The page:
The Ashes 2017-18: Five key areas for England

Moeen Ali is too good a batsman to be down at 8 in a side that's not blessed with batting talent.
Moeen Ali is too good a batsman to be down at 8 in a side that's not blessed with batting talent.

England are up against it Down Under and if they're not going to hand the Ashes straight back there are five key areas in which they need to get things absolutely right, says Jamie Pacheco.

"There’s no point being so obsessed with ‘batting deep’ if it means being 5 down for not many. As two of England’s classiest and most senior batsmen, Ali and Bairstow need to be trusted with the extra responsibility."

A price of just 1.4740/85 about Australia suggest England have it all to do if they're to retain the Ashes. It won't be easy as it never is out there in Australia, but if they're to stand a chance here are five things they need to do.

Win the toss at Brisbane

This first one is admittedly more in the lap of the gods than it is down to any meticulous planning or practice but it's vital. In each of the last seven first Tests of an Ashes series, the side who won the toss won or drew the Test and on each occasion they went on to win the Ashes.

We have to go back to the 2002-03 in Australia when Nasser Hussain famously won the toss, chose to bowl and saw his side concede 492 first innings runs, for the last time a captain winning the toss in the opening match tasted defeat. Probably the lowest point of Hussain's career and certainly the decision he made as Captain that he most regrets.

And should Joe Root get to make the decision as to what he wants to do first, it's an easy one: bat.

Not that we're in the business of advising such a bet here on the betting.betfair pages but it's 10/11 that Root wins the toss at The Gabba.

Dismiss the tail in good time

Recent Ashes series are littered with examples of England having the Aussies in all sorts of trouble but having done all the hard work by getting out the recognised batsmen, failing to finish the job. There was Ashton Agar's quite incredible 98 on debut in Nottingham in the First Test in 2013 batting at 11 and Brad Haddin's 71 in July 2013 that almost got Australia over the line in that same First Test at Nottingham. And then there was Haddin's 94 batting at 7 in the First Test at the Gabba in 2013 a few months later that completely swung the momentum of the game.

There were a few late-order cameos from Mitchell Johnson thrown in there as well over the years and of course back in 2005 there was a 42 from Shane Warne (at 9) and a 43 from Brett Lee (10) that almost saw Australia win that famous Second Test at Edgbaston in the 2005 Ashes series.

There's no Haddin, Adam Gilchrist or Warne for this Series but now is the time to make plans about how to dismiss the tail, in addition to the top order.

Bat Bairstow and Ali higher

It's looking increasingly unlikely that Ben Stokes will play, which ruins the balance of the side, but England need to address the issue rather than cry about it.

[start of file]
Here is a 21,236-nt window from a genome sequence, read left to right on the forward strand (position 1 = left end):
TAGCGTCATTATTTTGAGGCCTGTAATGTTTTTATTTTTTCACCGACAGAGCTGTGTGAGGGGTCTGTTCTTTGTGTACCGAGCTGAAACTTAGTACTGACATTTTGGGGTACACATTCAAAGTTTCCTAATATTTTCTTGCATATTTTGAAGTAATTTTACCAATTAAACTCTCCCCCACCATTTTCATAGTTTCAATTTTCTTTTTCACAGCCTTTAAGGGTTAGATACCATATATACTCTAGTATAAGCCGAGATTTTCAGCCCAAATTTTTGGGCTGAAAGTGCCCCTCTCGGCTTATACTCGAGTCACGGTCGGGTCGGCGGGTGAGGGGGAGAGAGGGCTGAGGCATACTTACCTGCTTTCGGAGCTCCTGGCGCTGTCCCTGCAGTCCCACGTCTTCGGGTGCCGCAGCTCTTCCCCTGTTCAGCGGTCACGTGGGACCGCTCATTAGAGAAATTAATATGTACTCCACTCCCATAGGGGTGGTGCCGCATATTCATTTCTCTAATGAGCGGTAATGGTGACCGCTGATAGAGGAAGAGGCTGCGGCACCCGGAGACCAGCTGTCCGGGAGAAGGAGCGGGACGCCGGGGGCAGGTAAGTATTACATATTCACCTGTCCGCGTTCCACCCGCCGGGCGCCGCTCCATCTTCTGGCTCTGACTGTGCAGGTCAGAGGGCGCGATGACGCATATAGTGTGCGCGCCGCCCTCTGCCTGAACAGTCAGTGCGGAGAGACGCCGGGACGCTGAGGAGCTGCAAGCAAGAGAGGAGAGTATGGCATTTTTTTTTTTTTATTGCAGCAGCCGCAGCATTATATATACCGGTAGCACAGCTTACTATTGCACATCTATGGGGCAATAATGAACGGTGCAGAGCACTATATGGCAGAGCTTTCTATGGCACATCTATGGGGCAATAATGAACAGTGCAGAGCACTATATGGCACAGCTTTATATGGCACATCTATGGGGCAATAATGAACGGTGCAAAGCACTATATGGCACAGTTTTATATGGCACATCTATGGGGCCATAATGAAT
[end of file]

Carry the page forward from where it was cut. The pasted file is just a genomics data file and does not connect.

Johnny Bairstow and Moeen Ali are somewhat wasted at 7 and 8 so one option would be to play Bairstow just as a batsman at 5, bringing in Ben Foakes to keep wicket (and bat at 7), and bat Ali at 6. Chris Woakes is more than good enough to bat at 8 and then it's a case of choosing one more fast bowler to join Woakes, Stuart Broad and James Anderson.

There's no point being so obsessed with 'batting deep' if it means being 5 down for not many. As two of England's classiest and most senior batsmen, Ali and Bairstow need to be trusted with the extra responsibility. Bairstow is a decent-looking 6/1 on the Betfair Sportsbook to be their Series topscorer whereas Ali's 20/1 might look huge if he does bat at 6 or higher.

Be aggressive when on top

Alastair Cook and Andrew Strauss' biggest flaw as England skipper was too often taking a safety-first approach. Too many matches that should have been wins ended up as draws because they ran out of time.

Joe Root learnt the hard way that an aggressive declaration can occasionally backfire when the Windies chased down an improbable 322 but that was a freak occurrence. If they have the chance to push for a win they need to take it because those chances will be few and far between, especially if it's in setting a total. This isn't the best Australian batting line-up and England should be able to bowl them out for anything over 350 on a fourth innings pitch. It's 4.84/1 that England don't win any of the five Tests.

Get Warner out early

It's often said that if you can get the skipper (Steve Smith in this case) out early, the rest will fold. But the prize wicket is arguably that of the vice-captain David Warner.

He can take the game away from you quicker than just about anyone in the game and if he can get through the first 15 overs or so generally goes on to make a score, allowing others to bat around him.

England famously have the biggest support staff of any cricket side in the world so it's here and now that they need to use their clever spreadsheets, hours of video footage and analysis tools to work out how to get the left-handed opener out nice and early.

Warner is the 7/4 favourite to be Australia's top run scorer in the Series.

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